Detailed sheets

The clothing of the merchant from Pisa

Sardinia was included in a series of trade routes from the thirteenth to the fifteenth century, largely thanks to Pisa and Genoa. The relationship between the first Commune and Gallura was reinforced by marriages through which some noble families were granted the direct government of the Giudicato.

Tuscan merchants (fig. 1) must have frequently travelled to the island in order to carry out their business and in addition to carrying their precious cargo, they spread new fashions.

Fig. 1 - Firenze, Loggia del mercato nuovo: statue of Giovanni Villani (Florence, 1276 - 1348) , merchant, historian and Italian chronicler (from,_giovanni_villani.JPG).

They were dressed in a tunic, that is a wool or silk garment which reached to mid-thigh or to the knees - worn down to the ankles when not working - which went over the head and was tied at the waist with a belt from which his bag (scarsella pouch) hung: the sleeves reached the forearms and could be closed by buttons, whilst the skirt was wide and pleated. Underneath there was his camisa (shirt), that is a kind of tunic closed on one side and open at the bottom both at the front and the back which was as long as the tunic. The legs were entirely covered by tights, long stockings tied to the trousers with cloth or leather laces (fig. 2).

Fig. 2 - Pouch, camisa (shirt), trousers and tights (from


The leather pointed shoes had no heel. The shoulders were covered by a hooded cloak and a variously shaped cloth headdress was often placed on the head.

All these garments were designed to serve three primary functions: to cover every part of the body, because by law, no one was allowed to show any, to protect from the cold and to indicate social status.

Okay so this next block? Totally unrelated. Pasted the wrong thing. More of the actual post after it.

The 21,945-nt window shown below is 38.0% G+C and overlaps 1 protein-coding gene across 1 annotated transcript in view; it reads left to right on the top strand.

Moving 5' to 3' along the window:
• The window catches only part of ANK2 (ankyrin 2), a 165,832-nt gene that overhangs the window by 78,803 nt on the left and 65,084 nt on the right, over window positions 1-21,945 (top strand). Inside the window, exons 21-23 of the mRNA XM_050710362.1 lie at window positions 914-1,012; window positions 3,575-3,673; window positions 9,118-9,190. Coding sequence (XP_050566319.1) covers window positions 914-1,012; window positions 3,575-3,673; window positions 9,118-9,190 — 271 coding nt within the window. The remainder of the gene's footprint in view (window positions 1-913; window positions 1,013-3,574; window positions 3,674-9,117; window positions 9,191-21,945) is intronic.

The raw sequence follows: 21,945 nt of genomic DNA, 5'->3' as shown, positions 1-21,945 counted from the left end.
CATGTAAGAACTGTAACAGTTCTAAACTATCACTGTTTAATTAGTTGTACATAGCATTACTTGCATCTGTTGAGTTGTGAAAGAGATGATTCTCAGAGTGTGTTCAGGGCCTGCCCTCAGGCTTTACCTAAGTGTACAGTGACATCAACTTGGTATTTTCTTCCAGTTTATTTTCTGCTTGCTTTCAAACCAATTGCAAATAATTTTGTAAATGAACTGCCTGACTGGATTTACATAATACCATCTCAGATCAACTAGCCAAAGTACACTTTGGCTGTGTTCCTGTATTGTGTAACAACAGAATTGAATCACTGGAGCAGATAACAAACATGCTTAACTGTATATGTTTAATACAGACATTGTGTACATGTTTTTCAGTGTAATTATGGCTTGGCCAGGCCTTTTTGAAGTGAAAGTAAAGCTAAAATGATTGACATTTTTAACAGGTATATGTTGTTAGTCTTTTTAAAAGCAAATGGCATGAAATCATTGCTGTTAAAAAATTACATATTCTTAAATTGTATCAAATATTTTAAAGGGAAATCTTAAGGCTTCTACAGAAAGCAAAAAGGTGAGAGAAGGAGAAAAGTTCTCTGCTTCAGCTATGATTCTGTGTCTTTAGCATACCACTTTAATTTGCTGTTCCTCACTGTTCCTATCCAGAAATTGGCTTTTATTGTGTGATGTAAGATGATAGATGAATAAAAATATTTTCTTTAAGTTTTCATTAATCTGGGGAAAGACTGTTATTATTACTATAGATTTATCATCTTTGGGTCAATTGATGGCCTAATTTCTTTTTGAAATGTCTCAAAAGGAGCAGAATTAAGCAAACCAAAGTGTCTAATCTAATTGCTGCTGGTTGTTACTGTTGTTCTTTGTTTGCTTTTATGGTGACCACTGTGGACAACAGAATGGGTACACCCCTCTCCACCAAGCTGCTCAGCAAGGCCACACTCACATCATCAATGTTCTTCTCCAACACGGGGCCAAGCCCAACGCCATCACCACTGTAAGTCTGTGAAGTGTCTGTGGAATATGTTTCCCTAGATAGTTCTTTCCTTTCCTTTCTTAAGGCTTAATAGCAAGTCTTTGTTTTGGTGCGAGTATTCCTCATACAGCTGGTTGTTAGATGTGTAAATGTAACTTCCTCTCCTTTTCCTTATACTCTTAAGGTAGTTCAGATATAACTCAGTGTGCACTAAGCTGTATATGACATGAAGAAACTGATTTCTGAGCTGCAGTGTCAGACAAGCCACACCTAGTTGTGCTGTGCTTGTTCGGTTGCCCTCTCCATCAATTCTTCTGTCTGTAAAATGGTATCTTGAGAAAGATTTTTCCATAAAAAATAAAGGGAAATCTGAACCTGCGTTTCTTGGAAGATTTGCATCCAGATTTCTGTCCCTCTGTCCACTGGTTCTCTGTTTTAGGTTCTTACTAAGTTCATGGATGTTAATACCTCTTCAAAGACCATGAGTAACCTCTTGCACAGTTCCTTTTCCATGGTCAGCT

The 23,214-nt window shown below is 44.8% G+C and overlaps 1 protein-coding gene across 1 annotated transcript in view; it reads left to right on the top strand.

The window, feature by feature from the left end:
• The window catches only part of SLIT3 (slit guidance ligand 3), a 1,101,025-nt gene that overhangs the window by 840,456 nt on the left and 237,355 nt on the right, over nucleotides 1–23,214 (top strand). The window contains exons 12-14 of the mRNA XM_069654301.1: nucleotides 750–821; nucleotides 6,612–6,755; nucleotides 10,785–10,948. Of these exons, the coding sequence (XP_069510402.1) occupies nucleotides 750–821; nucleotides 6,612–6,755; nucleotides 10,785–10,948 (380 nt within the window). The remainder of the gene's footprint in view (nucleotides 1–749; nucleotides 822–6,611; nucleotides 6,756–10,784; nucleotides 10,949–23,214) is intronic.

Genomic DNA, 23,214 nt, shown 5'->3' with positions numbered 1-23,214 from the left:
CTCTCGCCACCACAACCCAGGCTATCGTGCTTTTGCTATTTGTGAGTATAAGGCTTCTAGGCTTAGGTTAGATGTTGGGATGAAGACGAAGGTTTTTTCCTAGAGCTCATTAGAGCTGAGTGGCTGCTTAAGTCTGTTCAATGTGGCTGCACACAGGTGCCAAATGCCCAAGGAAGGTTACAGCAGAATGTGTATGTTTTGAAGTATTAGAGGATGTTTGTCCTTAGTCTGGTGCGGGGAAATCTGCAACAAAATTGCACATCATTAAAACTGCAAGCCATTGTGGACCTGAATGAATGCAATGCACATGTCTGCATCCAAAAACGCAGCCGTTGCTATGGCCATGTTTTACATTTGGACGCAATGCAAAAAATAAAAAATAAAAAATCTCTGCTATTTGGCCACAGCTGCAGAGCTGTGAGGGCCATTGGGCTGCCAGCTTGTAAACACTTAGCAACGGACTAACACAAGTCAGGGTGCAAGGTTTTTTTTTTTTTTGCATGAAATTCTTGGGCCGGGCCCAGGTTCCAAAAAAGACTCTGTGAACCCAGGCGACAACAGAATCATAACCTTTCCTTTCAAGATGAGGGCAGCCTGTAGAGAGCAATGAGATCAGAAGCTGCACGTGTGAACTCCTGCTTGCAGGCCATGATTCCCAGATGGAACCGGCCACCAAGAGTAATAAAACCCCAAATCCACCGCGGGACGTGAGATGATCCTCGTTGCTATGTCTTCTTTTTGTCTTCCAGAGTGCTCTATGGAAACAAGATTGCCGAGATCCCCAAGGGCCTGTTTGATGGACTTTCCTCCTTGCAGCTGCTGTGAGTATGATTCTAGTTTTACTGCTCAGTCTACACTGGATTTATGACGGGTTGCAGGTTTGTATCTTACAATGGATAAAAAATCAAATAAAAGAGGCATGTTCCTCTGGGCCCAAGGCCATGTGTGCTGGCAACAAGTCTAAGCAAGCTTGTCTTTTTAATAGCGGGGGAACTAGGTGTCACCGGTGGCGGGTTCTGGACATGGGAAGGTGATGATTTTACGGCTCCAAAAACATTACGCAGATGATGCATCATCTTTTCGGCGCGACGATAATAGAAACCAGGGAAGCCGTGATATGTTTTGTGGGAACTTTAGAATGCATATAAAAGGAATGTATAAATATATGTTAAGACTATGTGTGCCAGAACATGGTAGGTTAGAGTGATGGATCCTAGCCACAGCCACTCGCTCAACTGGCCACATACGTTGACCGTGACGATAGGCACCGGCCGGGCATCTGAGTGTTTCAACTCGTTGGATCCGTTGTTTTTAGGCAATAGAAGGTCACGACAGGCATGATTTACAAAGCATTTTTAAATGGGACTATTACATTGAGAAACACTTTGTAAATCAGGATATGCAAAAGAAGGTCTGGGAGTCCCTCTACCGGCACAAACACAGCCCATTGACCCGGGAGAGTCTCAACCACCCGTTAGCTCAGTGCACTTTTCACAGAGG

Clothes were dyed with various colours, but from the twelfth and thirteenth centuries onwards blue was used frequently along with other pure colours such as green and red in its various shades. This type of clothing remained unchanged at least until the fifteenth century and is found all over Europe, as can be seen from various sculptures, paintings and written documents (figs. 3-4).

Fig. 3 - Merchant Peter Neumeister, watercolour drawing, about 1440 - Reproduction (from
Fig. 4 - Miniature representing "Magister Faragius" of Naples from the book Tacuinum Sanitatis (from,_medicine,Taccuino_Sanitatis,.jpg).


  • R. DELORT, La vita quotidiana nel Medioevo, Roma 2002.
  • L. IMPERIO, Vestire nel Medioevo. Moda, tessuti ed accessori tratti dalle fonti d’epoca, Tuscania 2013.
  • M. G. MUZZARELLI, Guardaroba medievale. Vesti e società dal XIII al XVI secolo, Bologna 2008.
  • F. PIPONNIER, Occidente, in F. PIPONNIER, M. NOCKERT, G. DI FLUMERI VATIELLI, s.v. Abbigliamento, “Enciclopedia dell'Arte Medievale” – Treccani on line, 1991. Disponibile su:'_Arte_Medievale)/.